Launched in 2016, MAXEX aims to create a more efficient secondary market, making the buying and selling of residential mortgage loans more profitable and efficient. Its subsidiary, MAXEX Clearing LLC acts as the single counterparty and clearinghouse to each side of the transaction — both buyers and sellers transact with a wide spectrum of market players but only deal with one legal counterparty, MAXEX Clearing.
“Put most plainly,” says CEO Tom Pearce, “MAXEX is the buyer of the loan from the seller, and the seller of the loan to the buyer.”
“It’s a pretty exciting opportunity — and, I think, people have thought about exchanges before and they think of marketplaces that just simply introduce buyers and sellers,” Pearce said in a conversation with Mortgage Media’s Dave Stevens. “I think we’re really actually one of the first, what I would call a true exchange, that has actually become operational. … We are in the middle, in facilitating transactions, although we never principal anything for our own account with the intent to hold the loan and resell it at a higher price. We’re just facilitating the buyers and sellers and trying to make it significantly more efficient for them to transact with one another.”
“Whether you’re a big guy or a small guy, it makes it very easy to buy and sell loans on MAXEX, all while signing one standardized legal contract with us, facing one counterparty, one delivery, one settlement — and we’re the hub out to the spokes of a number of different sellers, and the hub out to the spokes of a number of different marquee buyers.”
It’s catching on. Stevens noted in 2018, MAXEX was the fifth largest seller of jumbo loans sold to others in the marketplace, with more than $3.0 billion in mortgages traded since 2016. HousingWire recognized it as among its Tech 100 for 2019. It largely services best-efforts flow, with a non-bank to bank ratio of around 60/40.
Some key points about MAXEX from their conversation:
The focus: MAXEX works exclusively with residential loans, with no commercial element, Pearce said. It started out primarily dealing with jumbo loans, because that’s where the most fragmentation was seen, but these days conforming loans make up a good portion of the business (though jumbo is still represented). It’s predominately where the GSEs, Fannie Mae and Freddie Mac, aren’t playing, he noted. There are some non-QM transactions, some Community Reinvestment Act loans; there’s a jumbo express program allowing people to use an automated underwriting system (AUS) to underwrite the loan but sell through the MAXEX platform to jumbo buyers. But the common ground: Everything’s done through one contract and one counterparty.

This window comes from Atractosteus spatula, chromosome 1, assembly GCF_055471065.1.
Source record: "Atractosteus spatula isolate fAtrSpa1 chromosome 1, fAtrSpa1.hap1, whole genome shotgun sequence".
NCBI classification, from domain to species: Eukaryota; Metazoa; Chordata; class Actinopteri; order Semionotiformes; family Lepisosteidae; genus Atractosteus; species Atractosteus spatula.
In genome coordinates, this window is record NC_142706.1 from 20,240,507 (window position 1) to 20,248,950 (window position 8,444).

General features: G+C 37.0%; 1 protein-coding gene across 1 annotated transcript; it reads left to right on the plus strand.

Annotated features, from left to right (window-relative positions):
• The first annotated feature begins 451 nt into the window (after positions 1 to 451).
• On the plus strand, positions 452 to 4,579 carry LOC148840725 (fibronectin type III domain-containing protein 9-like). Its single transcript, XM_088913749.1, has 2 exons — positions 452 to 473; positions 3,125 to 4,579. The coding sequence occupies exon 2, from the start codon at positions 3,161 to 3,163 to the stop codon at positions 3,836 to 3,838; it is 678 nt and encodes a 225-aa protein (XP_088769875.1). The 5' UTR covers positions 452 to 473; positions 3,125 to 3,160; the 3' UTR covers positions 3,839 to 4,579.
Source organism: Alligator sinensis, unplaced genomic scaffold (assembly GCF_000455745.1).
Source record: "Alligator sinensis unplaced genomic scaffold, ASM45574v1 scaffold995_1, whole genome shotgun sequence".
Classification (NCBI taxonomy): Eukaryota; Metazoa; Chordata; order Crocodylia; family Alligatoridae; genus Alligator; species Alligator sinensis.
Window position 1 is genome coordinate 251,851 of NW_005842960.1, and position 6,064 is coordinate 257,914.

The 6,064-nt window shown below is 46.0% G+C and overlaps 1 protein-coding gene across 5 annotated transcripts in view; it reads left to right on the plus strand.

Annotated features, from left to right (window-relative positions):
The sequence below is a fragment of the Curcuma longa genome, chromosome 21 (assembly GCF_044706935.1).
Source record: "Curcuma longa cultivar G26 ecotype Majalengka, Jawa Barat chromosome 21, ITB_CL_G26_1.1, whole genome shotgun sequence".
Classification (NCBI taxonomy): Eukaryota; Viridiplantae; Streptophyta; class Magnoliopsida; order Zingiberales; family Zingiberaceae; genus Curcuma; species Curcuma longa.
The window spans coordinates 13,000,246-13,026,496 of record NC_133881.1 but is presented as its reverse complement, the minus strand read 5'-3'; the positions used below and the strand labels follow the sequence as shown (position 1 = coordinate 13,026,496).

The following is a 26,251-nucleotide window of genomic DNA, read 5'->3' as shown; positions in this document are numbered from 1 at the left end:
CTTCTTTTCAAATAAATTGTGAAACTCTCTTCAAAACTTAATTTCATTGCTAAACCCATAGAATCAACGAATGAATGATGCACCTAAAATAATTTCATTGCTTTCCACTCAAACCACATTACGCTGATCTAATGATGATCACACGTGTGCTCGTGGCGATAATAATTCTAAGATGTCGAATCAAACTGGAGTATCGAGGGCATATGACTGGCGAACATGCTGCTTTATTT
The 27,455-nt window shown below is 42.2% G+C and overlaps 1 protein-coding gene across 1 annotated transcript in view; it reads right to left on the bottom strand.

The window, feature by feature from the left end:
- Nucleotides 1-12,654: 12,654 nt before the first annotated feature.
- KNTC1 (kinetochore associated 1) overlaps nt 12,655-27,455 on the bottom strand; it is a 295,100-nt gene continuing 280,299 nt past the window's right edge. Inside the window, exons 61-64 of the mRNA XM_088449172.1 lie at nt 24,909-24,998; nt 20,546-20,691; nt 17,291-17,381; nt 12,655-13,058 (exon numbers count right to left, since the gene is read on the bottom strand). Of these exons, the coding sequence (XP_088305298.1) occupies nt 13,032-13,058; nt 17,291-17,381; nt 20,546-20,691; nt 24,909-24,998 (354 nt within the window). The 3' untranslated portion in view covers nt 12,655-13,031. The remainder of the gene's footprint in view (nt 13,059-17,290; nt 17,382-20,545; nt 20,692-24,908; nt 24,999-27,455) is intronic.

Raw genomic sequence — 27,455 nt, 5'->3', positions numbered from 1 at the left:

“It makes it wildly efficient for sellers to have a one-stop shopping, if you will, where they can get good liquidity and execution by just coming in to deal with MAXEX,” Pearce said.
Single standardized contract: More than 100 different counterparties have all signed the identical standardized contract, one that applies to buyers and sellers alike — if you’re a buyer on the platform, you can also be a seller. Any reps and warranties MAXEX gives to the buyer are the same as it got from the seller — it’s all matched, with the company never taking the gap risk, Pearce said.
If a buyer does have a problem with a loan and thinks there is a valid repurchase claim, they come back to MAXEX, as all parties have agreed to a binding, loser-pays arbitration progress. If the claim is valid, the seller is obligated to repurchase; if the seller is insolvent and otherwise can’t meet that obligation, MAXEX will make good on it. “Then the buyer doesn’t have to worry about it, and we’ll pursue the seller,” Pearce said.
Due diligence: The company’s underwriting standards for sellers are about double what they would typically be for the GSEs, Pearce said — $5 million capital, $2 million liquidity. MAXEX is very conscious of what kind of loan products the sellers are originating and their ability to repurchase, and there’s a very robust counterparty risk management infrastructure in place for approving and monitoring all the counterparties.
It helps that this is hardly the first rodeo for Pearce and his business partners — many of whom were the senior management team from Lydian Data Services, a big loan review and underwriting business prior to the financial crisis, utilized by the majority of the top 10 Wall Street dealers, he said. MAXEX president and COO Bill Decker was Lydian’s CEO and founder.